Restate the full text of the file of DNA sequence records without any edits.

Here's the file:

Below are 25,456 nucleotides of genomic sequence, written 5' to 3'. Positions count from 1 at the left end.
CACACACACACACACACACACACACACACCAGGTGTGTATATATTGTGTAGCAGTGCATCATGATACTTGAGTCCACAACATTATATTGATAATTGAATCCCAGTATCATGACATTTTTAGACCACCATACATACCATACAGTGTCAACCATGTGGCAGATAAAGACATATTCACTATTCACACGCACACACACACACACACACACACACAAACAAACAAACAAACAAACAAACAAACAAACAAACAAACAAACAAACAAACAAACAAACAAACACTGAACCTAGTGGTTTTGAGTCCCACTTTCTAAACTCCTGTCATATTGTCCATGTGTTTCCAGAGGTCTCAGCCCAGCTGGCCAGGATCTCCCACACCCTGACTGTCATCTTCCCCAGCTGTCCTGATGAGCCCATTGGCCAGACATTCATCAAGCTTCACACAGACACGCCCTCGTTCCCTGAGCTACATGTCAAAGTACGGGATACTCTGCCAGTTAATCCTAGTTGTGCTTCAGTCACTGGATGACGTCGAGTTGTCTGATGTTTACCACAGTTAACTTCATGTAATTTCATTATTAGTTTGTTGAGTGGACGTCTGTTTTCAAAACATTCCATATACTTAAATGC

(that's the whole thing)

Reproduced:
Below are 25,456 nucleotides of genomic sequence, written 5' to 3'. Positions count from 1 at the left end.
CACACACACACACACACACACACACACACCAGGTGTGTATATATTGTGTAGCAGTGCATCATGATACTTGAGTCCACAACATTATATTGATAATTGAATCCCAGTATCATGACATTTTTAGACCACCATACATACCATACAGTGTCAACCATGTGGCAGATAAAGACATATTCACTATTCACACGCACACACACACACACACACACACACAAACAAACAAACAAACAAACAAACAAACAAACAAACAAACAAACAAACAAACAAACAAACAAACACTGAACCTAGTGGTTTTGAGTCCCACTTTCTAAACTCCTGTCATATTGTCCATGTGTTTCCAGAGGTCTCAGCCCAGCTGGCCAGGATCTCCCACACCCTGACTGTCATCTTCCCCAGCTGTCCTGATGAGCCCATTGGCCAGACATTCATCAAGCTTCACACAGACACGCCCTCGTTCCCTGAGCTACATGTCAAAGTACGGGATACTCTGCCAGTTAATCCTAGTTGTGCTTCAGTCACTGGATGACGTCGAGTTGTCTGATGTTTACCACAGTTAACTTCATGTAATTTCATTATTAGTTTGTTGAGTGGACGTCTGTTTTCAAAACATTCCATATACTTAAATGC